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Dementia cure could be found in 5 years, world expert claims

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A cure for dementia could be just five years away, the outgoing chairman of the World Dementia Council has announced.

Dr. Dennis Gillings stated that two potential breakthroughs had surpassed his expectations, and that he was “optimistic” that treatments could be developed as soon as 2020.

These scientific “great strides” are targeted at removing the plaques that form on the brain of dementia patients, as well as un-tangling the neural knots associated with the disease. 

He said: “The original goal [of the council] was disease modification by 2025… I feel a lot more optimistic now: I wouldn't be surprised if we get there by 2020 or 2021.”

A major factor in the developments has been a shift in scientific approach, with physicians now looking to customise diagnoses to address separate sub-types of the disease, rather than trying to treat it as a standalone condition.

Current treatments for conditions such as Alzheimer’s Disease can only mask existing symptoms, whereas the new methods could halt or reverse the progress of dementia when augmented with brain exercises.

While Dr. Gillings praised the £150m investment made by the government in the Dementia Research Institute, he cited the higher rate of funding that is granted in the US and raised concerns about whether initial treatments would receive adequate resources in the UK.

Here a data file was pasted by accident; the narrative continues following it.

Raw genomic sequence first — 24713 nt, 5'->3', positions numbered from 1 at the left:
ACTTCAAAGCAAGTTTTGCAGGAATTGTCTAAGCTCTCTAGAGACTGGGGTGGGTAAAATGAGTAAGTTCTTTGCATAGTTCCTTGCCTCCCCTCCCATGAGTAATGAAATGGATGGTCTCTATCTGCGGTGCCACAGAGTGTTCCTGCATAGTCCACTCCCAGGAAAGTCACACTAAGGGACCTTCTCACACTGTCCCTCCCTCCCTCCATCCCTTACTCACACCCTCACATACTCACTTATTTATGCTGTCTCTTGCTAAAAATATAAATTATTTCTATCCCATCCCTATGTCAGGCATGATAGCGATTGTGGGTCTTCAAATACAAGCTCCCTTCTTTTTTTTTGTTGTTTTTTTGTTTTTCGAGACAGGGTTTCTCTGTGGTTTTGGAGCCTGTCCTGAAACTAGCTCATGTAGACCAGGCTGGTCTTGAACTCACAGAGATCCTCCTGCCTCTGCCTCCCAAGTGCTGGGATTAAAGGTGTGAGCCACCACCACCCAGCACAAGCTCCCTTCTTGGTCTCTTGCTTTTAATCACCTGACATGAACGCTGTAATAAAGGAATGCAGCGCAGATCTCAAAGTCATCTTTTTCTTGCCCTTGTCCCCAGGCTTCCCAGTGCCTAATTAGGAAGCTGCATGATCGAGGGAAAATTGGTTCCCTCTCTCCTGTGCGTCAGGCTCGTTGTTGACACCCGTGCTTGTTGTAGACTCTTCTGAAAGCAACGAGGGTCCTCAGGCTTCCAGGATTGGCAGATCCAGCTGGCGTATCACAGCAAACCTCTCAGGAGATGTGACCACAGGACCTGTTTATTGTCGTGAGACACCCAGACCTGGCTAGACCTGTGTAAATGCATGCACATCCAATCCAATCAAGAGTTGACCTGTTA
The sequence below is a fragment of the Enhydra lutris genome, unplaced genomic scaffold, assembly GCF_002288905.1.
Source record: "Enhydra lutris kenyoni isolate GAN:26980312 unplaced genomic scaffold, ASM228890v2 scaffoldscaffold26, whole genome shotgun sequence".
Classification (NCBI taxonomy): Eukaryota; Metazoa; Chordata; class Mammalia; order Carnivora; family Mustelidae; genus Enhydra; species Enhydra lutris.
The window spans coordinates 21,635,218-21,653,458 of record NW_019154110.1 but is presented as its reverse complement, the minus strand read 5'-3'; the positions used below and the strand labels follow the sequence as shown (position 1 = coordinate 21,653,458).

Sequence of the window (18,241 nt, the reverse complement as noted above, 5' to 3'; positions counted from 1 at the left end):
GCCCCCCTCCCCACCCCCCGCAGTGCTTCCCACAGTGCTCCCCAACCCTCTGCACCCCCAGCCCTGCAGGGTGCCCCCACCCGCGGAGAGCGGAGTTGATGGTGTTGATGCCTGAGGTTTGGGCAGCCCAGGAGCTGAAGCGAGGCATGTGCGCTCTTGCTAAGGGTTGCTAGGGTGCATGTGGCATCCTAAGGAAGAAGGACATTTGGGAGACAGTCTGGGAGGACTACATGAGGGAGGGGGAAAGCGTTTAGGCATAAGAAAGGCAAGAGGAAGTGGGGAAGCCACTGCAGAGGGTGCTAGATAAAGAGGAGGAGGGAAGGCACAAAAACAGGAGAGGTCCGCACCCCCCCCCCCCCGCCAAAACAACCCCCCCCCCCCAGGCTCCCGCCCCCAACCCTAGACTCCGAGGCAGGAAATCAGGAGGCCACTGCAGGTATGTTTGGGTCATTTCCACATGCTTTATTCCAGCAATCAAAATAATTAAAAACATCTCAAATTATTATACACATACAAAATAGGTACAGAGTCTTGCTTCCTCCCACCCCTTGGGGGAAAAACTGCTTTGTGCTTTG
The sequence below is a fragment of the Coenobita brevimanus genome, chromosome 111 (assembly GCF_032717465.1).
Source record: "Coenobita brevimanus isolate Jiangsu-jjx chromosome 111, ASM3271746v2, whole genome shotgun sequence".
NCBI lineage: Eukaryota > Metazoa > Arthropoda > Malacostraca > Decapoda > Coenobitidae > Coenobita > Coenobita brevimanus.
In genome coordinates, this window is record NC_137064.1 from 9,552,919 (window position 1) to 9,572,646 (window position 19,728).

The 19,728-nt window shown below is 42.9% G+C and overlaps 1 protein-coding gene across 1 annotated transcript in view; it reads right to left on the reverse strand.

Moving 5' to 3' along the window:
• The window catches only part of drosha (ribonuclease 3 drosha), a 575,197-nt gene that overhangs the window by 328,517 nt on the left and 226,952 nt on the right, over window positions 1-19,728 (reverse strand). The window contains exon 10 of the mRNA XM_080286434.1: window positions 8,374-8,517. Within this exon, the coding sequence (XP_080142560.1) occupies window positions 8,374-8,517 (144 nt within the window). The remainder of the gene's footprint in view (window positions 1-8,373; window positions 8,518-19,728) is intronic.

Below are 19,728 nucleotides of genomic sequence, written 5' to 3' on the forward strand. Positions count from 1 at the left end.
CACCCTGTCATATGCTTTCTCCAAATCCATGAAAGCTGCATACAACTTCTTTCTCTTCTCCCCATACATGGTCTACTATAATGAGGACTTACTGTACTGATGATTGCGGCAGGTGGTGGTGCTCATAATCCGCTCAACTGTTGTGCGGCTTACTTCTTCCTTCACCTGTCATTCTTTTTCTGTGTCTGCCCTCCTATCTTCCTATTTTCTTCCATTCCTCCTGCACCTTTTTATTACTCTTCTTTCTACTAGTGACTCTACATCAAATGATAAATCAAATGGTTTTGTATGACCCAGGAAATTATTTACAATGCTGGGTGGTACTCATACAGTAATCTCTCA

A court case was lodged against the National Institute for Health and Clinical Excellence a decade ago for limiting funds for dementia drugs. However, leading UK health figures including Health Secretary Jeremy Hunt and chief executive of Alzheimer’s Society Jeremy Hughes have been quick to call for the momentum to be maintained.

Fiona Lowry, our CEO, stated: “At Good Care Group, we welcome every medical advance that could improve the lives of people receiving care. We also work closely with national health bodies, providing them with invaluable reports that show how services can be adapted to enhance the health and wellbeing of dementia patients. Until advances are made that can further alleviate the symptoms of dementia, we will continue to provide bespoke dementia care solutions that focus on the wellbeing of each and every client.”

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